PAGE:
This weekly segment by Democrats for Education Reform CT looks at the top education stories Democrats are watching, providing bite-sized analysis and links to recent articles. On the roster this week: CT’s New Education Commissioner-Designate, a Vaccine Mandate for CT Teachers, and News on Federal Student Loan Forgiveness
Congratulations to CT’s New Education Commissioner-Designate
Last week, Governor Lamont nominated Charlene Russell-Tucker to serve as Commissioner of Education, following the State Board of Education's unanimous vote recommending her to the role. Russell-Tucker has been serving as Acting Commissioner since the departure of former Commissioner Miguel Cardona, who left in March to join the Biden administration as US Secretary of Education. Our affiliate, Education Reform Now CT, issued a congratulatory press statement, in which State Director Amy Dowell observed that Russell-Tucker has “already demonstrated a commitment to the state’s students and to equity—leading school districts through a period of tremendous challenges associated with the pandemic, and overseeing the state’s application for federal funding through the American Rescue Plan.” In addition, Amy described Russell-Tucker as an effective partner in securing the passage of the state’s new Right to Read legislation, which is currently in the early stages of implementation by the State Department of Education. We look forward to working with the Commissioner-Designate. Her nomination is now being forwarded to the General Assembly for its advice and consent.
CT’s COVID Vaccine Mandate for Teachers
On Thursday, Governor Lamont issued an executive order mandating that all Connecticut state employees, public and private K-12 teachers and staff, and early childhood staff get vaccinated against COVID-19 by Sept. 27—or submit to weekly testing. Hearst Connecticut Media's Editorial Board called this the right move, pointing out that the coronavirus may continue to mutate into deadlier, more transmissible variants if steps are not taken to overcome vaccine hesitancy. Indeed, Connecticut's Governor seems to have been ahead of the curve; Mayor Bill de Blasio followed suit Monday, announcing that New York City’s Department of Education employees (including teachers, principals, and custodians) must likewise receive at least one dose of the COVID-19 vaccine by Sept. 27. Later on Monday, the US Food and Drug Administration (FDA) issued its full approval of the Pfizer vaccine for ages 16 and older.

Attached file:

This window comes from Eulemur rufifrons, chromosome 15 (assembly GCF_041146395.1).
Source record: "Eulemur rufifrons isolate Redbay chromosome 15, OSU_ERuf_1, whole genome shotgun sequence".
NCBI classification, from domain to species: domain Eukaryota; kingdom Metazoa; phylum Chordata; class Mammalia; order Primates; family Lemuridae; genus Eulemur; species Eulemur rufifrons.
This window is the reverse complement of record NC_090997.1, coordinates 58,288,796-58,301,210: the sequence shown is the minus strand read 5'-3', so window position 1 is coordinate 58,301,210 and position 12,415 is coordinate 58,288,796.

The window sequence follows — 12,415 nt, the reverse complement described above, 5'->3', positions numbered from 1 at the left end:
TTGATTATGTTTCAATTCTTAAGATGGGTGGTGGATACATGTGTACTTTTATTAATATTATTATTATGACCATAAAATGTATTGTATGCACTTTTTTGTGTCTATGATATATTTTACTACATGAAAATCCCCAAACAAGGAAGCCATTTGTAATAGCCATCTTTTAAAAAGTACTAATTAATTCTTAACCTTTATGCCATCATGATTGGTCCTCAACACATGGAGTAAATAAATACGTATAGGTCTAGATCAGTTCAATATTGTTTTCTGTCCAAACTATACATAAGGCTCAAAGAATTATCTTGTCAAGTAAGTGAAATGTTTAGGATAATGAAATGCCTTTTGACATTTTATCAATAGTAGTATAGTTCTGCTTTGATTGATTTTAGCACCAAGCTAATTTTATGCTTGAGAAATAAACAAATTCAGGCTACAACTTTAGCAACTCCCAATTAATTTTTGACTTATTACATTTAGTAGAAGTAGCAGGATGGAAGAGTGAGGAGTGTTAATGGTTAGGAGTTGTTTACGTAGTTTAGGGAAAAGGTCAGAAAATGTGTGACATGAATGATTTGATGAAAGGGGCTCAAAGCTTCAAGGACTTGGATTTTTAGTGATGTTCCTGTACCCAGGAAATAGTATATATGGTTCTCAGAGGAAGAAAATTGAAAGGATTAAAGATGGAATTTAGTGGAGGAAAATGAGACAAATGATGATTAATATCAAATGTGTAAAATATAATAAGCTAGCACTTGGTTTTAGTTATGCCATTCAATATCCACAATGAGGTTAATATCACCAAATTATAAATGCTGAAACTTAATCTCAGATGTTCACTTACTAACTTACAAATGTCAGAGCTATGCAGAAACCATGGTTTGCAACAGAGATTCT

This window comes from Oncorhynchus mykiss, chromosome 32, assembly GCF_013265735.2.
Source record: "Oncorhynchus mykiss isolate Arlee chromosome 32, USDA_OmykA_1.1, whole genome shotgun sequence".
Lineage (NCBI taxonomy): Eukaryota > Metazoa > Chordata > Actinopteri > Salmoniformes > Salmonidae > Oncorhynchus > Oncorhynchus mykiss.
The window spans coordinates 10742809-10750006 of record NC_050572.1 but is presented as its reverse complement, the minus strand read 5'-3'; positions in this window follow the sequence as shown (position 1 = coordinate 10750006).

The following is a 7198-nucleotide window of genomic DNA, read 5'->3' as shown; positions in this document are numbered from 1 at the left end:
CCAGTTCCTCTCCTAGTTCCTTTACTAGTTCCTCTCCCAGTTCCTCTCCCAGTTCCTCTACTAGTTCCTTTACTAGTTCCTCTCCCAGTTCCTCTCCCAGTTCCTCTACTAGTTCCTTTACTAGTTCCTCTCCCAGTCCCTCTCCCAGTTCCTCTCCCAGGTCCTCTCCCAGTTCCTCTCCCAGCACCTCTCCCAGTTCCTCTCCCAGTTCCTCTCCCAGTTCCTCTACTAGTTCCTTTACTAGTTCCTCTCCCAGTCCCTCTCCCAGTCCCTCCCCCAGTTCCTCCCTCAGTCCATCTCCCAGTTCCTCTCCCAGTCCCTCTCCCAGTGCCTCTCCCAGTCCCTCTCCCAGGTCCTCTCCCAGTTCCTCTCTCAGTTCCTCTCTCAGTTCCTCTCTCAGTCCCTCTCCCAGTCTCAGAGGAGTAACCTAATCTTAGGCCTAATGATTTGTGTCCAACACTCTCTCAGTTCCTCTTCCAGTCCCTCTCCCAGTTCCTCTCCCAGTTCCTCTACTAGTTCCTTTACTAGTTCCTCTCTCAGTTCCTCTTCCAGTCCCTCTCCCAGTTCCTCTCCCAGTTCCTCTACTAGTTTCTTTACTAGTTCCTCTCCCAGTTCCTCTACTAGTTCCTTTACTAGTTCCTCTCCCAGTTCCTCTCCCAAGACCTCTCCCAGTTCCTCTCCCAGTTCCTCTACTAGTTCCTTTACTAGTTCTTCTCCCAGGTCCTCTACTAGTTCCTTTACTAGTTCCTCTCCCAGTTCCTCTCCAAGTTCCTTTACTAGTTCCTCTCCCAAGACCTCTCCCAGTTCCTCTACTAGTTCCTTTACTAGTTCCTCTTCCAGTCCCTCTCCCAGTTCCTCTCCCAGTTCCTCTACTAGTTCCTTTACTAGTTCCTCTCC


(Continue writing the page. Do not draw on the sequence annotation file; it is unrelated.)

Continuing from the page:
Biden Expands Student Loan Forgiveness for Disabled Borrowers
On Aug. 19, the US Department of Education announced a third round of student loan forgiveness, automatically relieving debt for more than 323,000 borrowers who have total and permanent disability (TBD)—and discharging $5.8B in student loans. This latest change "reduces red tape with the aim of making processes as simple as possible for borrowers who need support,” according to Education Secretary Miguel Cardona. Specifically, the relief goes into automatic effect in September, relying upon data from the Social Security Administration. The new Department regulations also relax administrative protocols that had previously required borrowers with TBD to report their employment status and earnings. This announcement follows two other rounds of loan forgiveness commitments by the Department in March and July, both of which covered defrauded students who had attended schools that took part in illegal or deceptive practices. In all, the Biden-Harris Administration says it has now approved about $8.7B in student loan discharges for approximately 455,000 borrowers.